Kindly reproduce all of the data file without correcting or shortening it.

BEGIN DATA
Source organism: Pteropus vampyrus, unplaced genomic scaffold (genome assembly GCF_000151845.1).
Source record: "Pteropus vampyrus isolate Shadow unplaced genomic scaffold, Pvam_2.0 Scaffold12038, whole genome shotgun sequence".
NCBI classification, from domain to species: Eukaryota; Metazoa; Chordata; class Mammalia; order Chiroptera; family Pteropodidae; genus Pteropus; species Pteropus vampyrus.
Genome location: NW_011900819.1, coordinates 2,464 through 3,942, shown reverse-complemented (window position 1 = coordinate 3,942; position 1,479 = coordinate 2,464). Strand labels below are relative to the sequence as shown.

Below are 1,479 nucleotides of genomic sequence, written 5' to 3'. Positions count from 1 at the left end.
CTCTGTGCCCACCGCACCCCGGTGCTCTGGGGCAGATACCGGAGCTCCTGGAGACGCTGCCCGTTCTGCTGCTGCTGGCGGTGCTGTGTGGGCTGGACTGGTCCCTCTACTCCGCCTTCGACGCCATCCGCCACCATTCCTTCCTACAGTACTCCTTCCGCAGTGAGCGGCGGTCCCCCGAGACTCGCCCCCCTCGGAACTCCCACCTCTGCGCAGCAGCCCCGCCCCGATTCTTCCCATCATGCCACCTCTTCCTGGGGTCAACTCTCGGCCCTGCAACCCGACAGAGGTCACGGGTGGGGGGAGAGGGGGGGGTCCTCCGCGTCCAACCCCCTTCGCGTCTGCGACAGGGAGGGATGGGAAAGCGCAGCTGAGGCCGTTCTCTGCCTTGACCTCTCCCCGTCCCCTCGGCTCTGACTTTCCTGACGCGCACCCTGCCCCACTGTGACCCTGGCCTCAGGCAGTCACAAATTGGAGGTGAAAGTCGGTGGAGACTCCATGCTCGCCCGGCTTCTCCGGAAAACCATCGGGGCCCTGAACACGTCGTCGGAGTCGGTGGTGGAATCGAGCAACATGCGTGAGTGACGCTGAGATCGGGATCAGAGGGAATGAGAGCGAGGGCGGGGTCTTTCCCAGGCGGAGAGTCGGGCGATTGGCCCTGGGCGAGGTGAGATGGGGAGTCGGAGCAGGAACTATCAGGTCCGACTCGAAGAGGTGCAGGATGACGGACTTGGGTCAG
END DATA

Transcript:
Source organism: Pteropus vampyrus, unplaced genomic scaffold (genome assembly GCF_000151845.1).
Source record: "Pteropus vampyrus isolate Shadow unplaced genomic scaffold, Pvam_2.0 Scaffold12038, whole genome shotgun sequence".
NCBI classification, from domain to species: Eukaryota; Metazoa; Chordata; class Mammalia; order Chiroptera; family Pteropodidae; genus Pteropus; species Pteropus vampyrus.
Genome location: NW_011900819.1, coordinates 2,464 through 3,942, shown reverse-complemented (window position 1 = coordinate 3,942; position 1,479 = coordinate 2,464). Strand labels below are relative to the sequence as shown.

Below are 1,479 nucleotides of genomic sequence, written 5' to 3'. Positions count from 1 at the left end.
CTCTGTGCCCACCGCACCCCGGTGCTCTGGGGCAGATACCGGAGCTCCTGGAGACGCTGCCCGTTCTGCTGCTGCTGGCGGTGCTGTGTGGGCTGGACTGGTCCCTCTACTCCGCCTTCGACGCCATCCGCCACCATTCCTTCCTACAGTACTCCTTCCGCAGTGAGCGGCGGTCCCCCGAGACTCGCCCCCCTCGGAACTCCCACCTCTGCGCAGCAGCCCCGCCCCGATTCTTCCCATCATGCCACCTCTTCCTGGGGTCAACTCTCGGCCCTGCAACCCGACAGAGGTCACGGGTGGGGGGAGAGGGGGGGGTCCTCCGCGTCCAACCCCCTTCGCGTCTGCGACAGGGAGGGATGGGAAAGCGCAGCTGAGGCCGTTCTCTGCCTTGACCTCTCCCCGTCCCCTCGGCTCTGACTTTCCTGACGCGCACCCTGCCCCACTGTGACCCTGGCCTCAGGCAGTCACAAATTGGAGGTGAAAGTCGGTGGAGACTCCATGCTCGCCCGGCTTCTCCGGAAAACCATCGGGGCCCTGAACACGTCGTCGGAGTCGGTGGTGGAATCGAGCAACATGCGTGAGTGACGCTGAGATCGGGATCAGAGGGAATGAGAGCGAGGGCGGGGTCTTTCCCAGGCGGAGAGTCGGGCGATTGGCCCTGGGCGAGGTGAGATGGGGAGTCGGAGCAGGAACTATCAGGTCCGACTCGAAGAGGTGCAGGATGACGGACTTGGGTCAG